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Pregnancy health centre

30 weeks pregnant

WebMD Medical Reference
Medically Reviewed by Dr Rob Hicks


How is your baby growing at 30 weeks?

Your baby should be about 40cm long and weigh around 1.4kg (3lb). The head has been growing to accommodate the brain, and your baby's head and body should now finally catch up proportionally to that of a newborn's. Your baby will continue to put on fat and gain about 227gm a week for the next 8 weeks. This fat will be necessary to help control body temperature. The baby will more closely resemble a newborn in appearance too, now that his or her eyebrows and eyelashes are fully formed, the hair on the head is thicker and there are fewer wrinkles in the skin. The covering of fine hair known as lanugo may begin to disappear.

For the remaining several weeks, your baby's development will mostly be concentrated on putting on the pounds (though there will still be some refining of the major organs such as the lungs and digestive system), as well as storing nutrients such as iron, calcium and phosphorus, in preparation for the first few months of your baby's life outside the womb.

How are you changing in week 30?

Perhaps you think there's no room for your bump to expand, but your womb has moved about 10cm above your belly button – and there's another 10 weeks, give or take, to go. Don't forget that your lungs will be expanding to help make room for baby. You'll continue to put on weight over the next several weeks, but half of this weight gain can be attributed to the baby, placenta, increased womb size and amniotic fluid – and with all the extra work your own body will be putting in to sustain a healthy baby through a growth spurt, it will need the energy supplied by the remaining extra weight.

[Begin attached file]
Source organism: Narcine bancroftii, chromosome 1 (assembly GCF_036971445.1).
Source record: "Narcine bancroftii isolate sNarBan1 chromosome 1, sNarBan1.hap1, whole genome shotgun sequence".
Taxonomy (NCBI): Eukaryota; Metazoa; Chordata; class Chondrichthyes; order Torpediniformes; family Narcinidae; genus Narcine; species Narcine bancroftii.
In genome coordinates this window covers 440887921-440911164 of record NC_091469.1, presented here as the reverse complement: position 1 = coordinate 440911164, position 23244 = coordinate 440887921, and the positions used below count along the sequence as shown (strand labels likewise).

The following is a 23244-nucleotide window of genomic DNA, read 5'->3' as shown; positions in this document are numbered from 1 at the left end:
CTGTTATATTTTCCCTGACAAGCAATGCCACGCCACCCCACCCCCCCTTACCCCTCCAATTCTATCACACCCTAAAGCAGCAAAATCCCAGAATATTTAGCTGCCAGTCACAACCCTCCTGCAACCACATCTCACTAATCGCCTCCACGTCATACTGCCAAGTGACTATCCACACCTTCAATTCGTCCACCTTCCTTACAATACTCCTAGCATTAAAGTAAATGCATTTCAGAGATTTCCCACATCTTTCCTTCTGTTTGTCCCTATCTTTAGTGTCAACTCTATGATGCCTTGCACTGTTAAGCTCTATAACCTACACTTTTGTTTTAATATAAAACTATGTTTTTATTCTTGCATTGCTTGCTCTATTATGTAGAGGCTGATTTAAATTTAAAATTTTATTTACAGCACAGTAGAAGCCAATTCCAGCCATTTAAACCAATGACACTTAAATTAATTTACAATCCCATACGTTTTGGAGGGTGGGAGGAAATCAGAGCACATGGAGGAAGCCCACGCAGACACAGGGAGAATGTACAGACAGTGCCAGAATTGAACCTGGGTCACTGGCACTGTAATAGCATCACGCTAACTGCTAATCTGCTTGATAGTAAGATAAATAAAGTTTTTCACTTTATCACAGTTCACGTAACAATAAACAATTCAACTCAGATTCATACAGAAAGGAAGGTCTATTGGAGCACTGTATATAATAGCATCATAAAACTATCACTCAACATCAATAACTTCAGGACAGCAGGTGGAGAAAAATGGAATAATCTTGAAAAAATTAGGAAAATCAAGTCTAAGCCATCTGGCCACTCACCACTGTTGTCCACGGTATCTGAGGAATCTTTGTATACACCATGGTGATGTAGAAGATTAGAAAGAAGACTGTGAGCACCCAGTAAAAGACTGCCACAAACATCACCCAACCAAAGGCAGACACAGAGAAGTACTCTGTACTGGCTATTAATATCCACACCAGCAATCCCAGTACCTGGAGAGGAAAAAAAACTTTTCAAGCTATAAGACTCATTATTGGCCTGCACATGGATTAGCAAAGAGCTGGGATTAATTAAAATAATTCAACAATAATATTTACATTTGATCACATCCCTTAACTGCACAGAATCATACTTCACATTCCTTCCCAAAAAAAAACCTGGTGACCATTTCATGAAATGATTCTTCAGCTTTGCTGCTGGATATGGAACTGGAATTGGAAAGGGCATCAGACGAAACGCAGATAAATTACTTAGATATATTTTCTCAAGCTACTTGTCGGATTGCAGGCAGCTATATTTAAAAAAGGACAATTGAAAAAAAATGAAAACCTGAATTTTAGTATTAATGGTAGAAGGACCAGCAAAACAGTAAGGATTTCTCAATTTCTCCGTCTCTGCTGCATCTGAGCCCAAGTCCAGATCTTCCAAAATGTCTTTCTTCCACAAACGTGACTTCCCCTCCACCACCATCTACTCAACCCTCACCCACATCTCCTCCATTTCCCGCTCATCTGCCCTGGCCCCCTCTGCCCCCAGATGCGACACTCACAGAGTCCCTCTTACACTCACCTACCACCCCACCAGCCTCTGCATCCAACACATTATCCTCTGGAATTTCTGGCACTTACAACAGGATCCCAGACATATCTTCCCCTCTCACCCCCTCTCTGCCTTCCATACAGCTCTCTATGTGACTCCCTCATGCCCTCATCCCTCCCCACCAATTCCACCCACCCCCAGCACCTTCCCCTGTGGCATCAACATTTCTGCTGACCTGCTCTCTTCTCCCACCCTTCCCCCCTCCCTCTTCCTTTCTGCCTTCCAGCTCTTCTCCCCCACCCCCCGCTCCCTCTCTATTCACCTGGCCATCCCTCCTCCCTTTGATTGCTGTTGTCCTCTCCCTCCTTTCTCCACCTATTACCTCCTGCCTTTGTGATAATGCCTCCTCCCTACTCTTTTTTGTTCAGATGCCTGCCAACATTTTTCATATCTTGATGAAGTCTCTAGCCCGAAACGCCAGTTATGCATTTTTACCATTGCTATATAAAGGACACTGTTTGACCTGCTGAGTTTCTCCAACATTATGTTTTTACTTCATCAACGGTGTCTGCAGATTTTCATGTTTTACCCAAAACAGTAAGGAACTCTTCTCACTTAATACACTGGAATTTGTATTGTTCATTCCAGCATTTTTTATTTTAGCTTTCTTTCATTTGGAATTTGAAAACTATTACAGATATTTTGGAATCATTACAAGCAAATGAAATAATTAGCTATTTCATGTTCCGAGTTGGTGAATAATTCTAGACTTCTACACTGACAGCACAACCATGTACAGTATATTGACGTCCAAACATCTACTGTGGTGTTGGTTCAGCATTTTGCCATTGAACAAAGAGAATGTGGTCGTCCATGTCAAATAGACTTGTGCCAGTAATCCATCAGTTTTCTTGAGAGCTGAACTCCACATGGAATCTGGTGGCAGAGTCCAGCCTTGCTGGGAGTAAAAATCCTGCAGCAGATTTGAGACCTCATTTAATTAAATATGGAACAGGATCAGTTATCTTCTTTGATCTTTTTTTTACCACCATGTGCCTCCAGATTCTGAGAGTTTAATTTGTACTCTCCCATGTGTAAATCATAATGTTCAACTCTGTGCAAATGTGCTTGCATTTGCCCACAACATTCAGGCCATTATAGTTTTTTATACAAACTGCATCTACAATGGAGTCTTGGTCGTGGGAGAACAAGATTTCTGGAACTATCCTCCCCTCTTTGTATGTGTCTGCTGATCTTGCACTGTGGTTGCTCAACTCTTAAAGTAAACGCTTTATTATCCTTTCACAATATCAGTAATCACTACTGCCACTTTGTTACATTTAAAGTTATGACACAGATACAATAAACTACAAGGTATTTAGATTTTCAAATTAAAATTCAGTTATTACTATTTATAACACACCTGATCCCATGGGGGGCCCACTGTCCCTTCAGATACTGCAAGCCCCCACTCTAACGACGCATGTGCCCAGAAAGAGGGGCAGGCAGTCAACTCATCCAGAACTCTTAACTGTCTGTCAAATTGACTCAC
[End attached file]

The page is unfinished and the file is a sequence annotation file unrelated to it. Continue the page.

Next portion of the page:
With the necessary hormonal changes that relax ligaments to the pelvic area in preparation for childbirth, other areas of your body will be experiencing the effects of these hormonal changes. You may need to start wearing a larger size in shoes – at least until after childbirth, when your feet will eventually return to their normal size.

The tiredness you experienced in the first trimester can come back in the third trimester, when you find your size makes it harder to get comfortable while sleeping at night and going about your everyday activities during the day. Increased trips to the toilet won't help either. A newly acquired habit of snoring may also make slumber time difficult, and when you do fall asleep you may wake up and be confused after having intense dreams. Some women have nightmares that involve their baby or giving birth. However, remember that pregnancies are not all the same: some women never feel tired during their pregnancy while others are tired the whole time.

About 1 in 5 women experience a condition known as restless leg syndrome in the last trimester of pregnancy. The symptoms include an uncomfortable sensation in the legs and an irresistible need to move them, especially at night, though occasionally the arms are involved too. This can involve an involuntary jerking of the limbs. The condition can vary from being mild to severe, but the symptoms usually stop after childbirth.

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